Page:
Do you know the National Animal of Mexico?
Several animals are classed as national symbols of this Central American country.
- Golden eagle (national animal)
- Xoloitzcuintli (national dog)
- Chapulin (national arthropod)
- Ocelot (national feline)
- Axolotl (national amphibian)
The golden eagle, scientific name Aquila chrysaetos, is a magnificent bird of prey that can be found in North and South America. The golden eagle is a large bird, with a wingspan of up to eight feet.
These birds are very powerful and can reach speeds of up to 150 miles per hour when diving for prey. The diet of the golden eagle consists mainly of small mammals such as rabbits, squirrels, and rodents.
The Xoloitzcuintli, also known as the Mexican Hairless Dog, is a unique-looking canine that is the national dog of Mexico. The Xoloitzcuintli is a hairless breed and comes in both small and large sizes.
These dogs are known for being loyal and affectionate, and they make great companion animals. The Xoloitzcuintli has a lifespan of around 12-14 years.
The Chapulin, also known as the Mexican Grasshopper, is the national arthropod of Mexico. The Chapulin is a brightly colored creature that can be found in various parts of Mexico.
These insects are considered to be a delicacy in some parts of the country and are often fried or roasted. The Chapulin has a lifespan of around two years.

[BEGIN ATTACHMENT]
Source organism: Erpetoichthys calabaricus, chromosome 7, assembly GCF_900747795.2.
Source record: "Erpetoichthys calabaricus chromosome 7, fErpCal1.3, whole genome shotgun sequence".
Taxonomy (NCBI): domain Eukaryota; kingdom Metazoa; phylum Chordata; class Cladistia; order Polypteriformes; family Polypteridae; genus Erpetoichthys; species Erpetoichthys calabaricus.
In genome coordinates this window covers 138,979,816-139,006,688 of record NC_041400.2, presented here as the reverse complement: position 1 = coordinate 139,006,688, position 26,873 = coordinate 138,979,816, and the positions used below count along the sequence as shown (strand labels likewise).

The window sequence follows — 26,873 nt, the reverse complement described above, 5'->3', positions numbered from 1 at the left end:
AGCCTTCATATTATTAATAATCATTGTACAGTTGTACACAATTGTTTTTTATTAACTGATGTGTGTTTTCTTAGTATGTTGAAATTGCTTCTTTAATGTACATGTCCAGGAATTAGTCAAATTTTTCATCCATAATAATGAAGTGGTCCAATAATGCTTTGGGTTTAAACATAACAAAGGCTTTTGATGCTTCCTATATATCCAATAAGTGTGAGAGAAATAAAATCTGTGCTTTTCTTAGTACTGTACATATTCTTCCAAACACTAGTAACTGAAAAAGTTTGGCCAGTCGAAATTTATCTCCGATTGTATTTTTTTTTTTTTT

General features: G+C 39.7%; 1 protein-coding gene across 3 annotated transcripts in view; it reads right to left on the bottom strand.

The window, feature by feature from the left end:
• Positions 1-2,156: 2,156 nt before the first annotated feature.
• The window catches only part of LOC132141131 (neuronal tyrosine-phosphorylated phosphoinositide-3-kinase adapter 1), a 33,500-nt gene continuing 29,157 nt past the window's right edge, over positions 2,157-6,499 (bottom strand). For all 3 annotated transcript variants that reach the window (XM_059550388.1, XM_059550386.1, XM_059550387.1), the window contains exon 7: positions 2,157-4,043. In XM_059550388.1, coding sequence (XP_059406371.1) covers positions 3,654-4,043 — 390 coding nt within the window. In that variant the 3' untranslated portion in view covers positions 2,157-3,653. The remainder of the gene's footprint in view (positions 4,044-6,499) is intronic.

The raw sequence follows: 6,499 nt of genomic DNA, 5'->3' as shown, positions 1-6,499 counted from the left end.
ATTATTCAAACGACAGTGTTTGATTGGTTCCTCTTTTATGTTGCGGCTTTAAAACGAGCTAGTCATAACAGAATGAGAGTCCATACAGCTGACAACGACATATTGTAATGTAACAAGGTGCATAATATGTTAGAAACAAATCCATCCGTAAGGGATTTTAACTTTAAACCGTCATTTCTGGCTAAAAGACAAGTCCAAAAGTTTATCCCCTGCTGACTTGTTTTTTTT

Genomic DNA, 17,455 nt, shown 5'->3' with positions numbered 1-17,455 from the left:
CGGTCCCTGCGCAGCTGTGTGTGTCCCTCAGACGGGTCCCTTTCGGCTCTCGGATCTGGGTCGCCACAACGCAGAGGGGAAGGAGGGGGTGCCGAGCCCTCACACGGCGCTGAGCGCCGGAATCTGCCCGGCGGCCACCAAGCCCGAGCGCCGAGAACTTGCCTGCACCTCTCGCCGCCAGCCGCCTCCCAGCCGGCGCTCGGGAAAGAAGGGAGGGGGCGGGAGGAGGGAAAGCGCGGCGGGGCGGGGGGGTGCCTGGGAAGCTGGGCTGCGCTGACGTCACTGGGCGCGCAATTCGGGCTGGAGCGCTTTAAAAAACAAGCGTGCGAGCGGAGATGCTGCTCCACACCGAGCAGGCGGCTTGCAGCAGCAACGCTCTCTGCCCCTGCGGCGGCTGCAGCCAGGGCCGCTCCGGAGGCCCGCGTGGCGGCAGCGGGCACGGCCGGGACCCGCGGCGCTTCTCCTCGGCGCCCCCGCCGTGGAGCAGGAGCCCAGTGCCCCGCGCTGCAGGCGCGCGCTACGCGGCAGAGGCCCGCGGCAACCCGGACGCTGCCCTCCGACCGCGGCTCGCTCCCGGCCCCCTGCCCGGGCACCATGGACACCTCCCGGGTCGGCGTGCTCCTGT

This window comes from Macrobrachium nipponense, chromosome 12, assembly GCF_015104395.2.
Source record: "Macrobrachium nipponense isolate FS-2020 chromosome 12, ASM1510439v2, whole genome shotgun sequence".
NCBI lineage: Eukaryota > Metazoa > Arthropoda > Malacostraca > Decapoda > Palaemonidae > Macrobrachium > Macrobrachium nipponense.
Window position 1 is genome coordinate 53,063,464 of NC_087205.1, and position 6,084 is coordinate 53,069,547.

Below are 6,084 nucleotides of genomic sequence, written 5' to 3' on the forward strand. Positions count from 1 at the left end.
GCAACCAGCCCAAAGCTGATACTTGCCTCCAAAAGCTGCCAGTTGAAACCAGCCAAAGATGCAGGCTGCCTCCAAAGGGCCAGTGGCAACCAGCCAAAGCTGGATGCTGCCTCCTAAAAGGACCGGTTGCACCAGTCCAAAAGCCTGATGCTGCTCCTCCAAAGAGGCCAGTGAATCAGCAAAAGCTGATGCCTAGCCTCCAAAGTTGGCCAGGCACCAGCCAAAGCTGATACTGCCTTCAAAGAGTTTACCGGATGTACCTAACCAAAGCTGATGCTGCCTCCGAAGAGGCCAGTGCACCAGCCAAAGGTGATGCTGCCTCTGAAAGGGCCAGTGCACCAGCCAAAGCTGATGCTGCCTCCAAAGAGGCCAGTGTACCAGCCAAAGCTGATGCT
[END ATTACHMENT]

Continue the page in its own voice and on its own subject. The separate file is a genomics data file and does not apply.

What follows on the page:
The ocelot, also known as the Leopardus pardalis, is a spotted wild cat that is found in Central and South America. The ocelot is a medium-sized wild cat, with a body length of around four feet.
These cats are proficient hunters, and their diet consists mainly of small mammals and reptiles. The ocelot has a lifespan of around 12 years in the wild and up to 20 years in captivity.
The axolotl, also known as the Ambystoma mexicanum, is a permanently aquatic salamander that is found in lakes and canals in Mexico. In recent years they have become popular pets.
These salamanders are proficient swimmers, and they use their gills to breathe underwater. The axolotl has a lifespan of around 15 years in the wild and up to 30 years in captivity.